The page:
"Lust Stories", an anthology with contribution from Zoya Akhtar, Dibakar Banerjee, Karan Johar and Kashyap -- the quartet that had also earlier worked on "Bombay Talkies" -- revolves around love and lust in human relationships.
Kashyap said with this project, he got a chance to tell his story without any compromise, and the platform made a difference to it.
"I think it was so liberating for me as a filmmaker to address such an issue. Raising questions on some matters without thinking about if the idea is salable at the box office, was very liberating for me as a filmmaker. I know, selling such an idea to a studio to release the film in the theatre could have been tougher.
"It also becomes the responsibility of the filmmaker to recover the money. And box office always controls certain things about the content," said the filmmaker, whose story has Radhika Apte in the lead.
Is theatrical release of a film in under threat due to popularity of digital platforms?
"No, I think cinema will change according to its content... It is happening already. I think more intimate content will be released online where people would enjoy the story in personal viewing, and event movies will be releasing more on theatre... Films like 'Avengers', 'Deadpool' where the audience has to go to the theatre to experience the film," he said.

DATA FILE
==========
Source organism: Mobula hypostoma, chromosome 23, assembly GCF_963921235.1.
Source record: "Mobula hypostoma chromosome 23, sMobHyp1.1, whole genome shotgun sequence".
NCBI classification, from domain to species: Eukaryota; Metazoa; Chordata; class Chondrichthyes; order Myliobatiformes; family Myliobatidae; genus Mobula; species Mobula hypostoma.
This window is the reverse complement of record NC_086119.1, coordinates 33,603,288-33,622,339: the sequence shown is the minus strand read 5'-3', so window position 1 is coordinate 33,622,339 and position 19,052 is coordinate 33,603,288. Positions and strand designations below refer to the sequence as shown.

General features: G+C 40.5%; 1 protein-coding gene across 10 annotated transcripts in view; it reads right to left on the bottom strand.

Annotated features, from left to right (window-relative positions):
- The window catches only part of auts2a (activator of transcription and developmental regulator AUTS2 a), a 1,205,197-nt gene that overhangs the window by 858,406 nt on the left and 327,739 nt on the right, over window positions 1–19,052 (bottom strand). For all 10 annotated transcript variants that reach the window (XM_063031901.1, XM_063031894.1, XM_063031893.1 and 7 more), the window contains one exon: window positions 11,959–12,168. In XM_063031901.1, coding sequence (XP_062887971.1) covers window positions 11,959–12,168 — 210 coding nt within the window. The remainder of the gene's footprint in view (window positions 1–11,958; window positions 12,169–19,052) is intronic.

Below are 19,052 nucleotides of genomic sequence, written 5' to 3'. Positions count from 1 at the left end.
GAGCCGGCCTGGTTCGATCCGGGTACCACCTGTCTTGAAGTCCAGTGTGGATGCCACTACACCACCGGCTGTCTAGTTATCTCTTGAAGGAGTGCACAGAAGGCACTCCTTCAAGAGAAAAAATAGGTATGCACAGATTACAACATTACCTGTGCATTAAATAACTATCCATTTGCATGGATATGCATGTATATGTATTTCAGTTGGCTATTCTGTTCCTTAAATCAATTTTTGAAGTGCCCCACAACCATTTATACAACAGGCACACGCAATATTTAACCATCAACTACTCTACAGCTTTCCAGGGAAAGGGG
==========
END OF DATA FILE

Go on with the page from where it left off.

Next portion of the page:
His story in the film "Lust Stories" revolves around a married woman Kalindi, who develops a physical and emotional desire with her student. Having an actor like Radhika was a bonus.
"I think the story was also possible because of Radhika. She is one of those actresses who is least bothered about coming out looking good as a character at the end of the story," said director.
He feels that somehow "we need to see things the way it is and put it out there without being judgmental, without manipulating in a manner so that people understand a stereotype".
"I believe that reality is lying in contradiction. You know the whole idea for us -- Radhika and I was not to judge Kalindi. If we judge Kalindi, then the audience will judge her for sure. So we just tried to be honest while presenting the character," he explained.
What is interesting is to observe how the protagonist of all four films is a woman.
Asked if it was a calculative decision, Kashyap said: "No, it was not by design that we chose the protagonist of our stories as a female. For me, it makes sense to tell the story of women in a country like India where a woman is supposed to repress her sexuality, she is not supposed to lust... Where a woman is supposed to have sex only for having a baby.
"I am asking, 'Who said that? Patriarchy?"
Asked about what was his initial idea about the story, he said: "I knew what I do not want to get into while playing the idea in my head. I did not want to get into the story of infidelity, a broken marriage, and an extramarital affair or threesome... I wanted to go beyond that. I wanted to go deeper into the mind of a person."
(Arundhuti Banerjee can be contacted at firstname.lastname@example.org)
(This story has not been edited by Business Standard staff and is auto-generated from a syndicated feed.)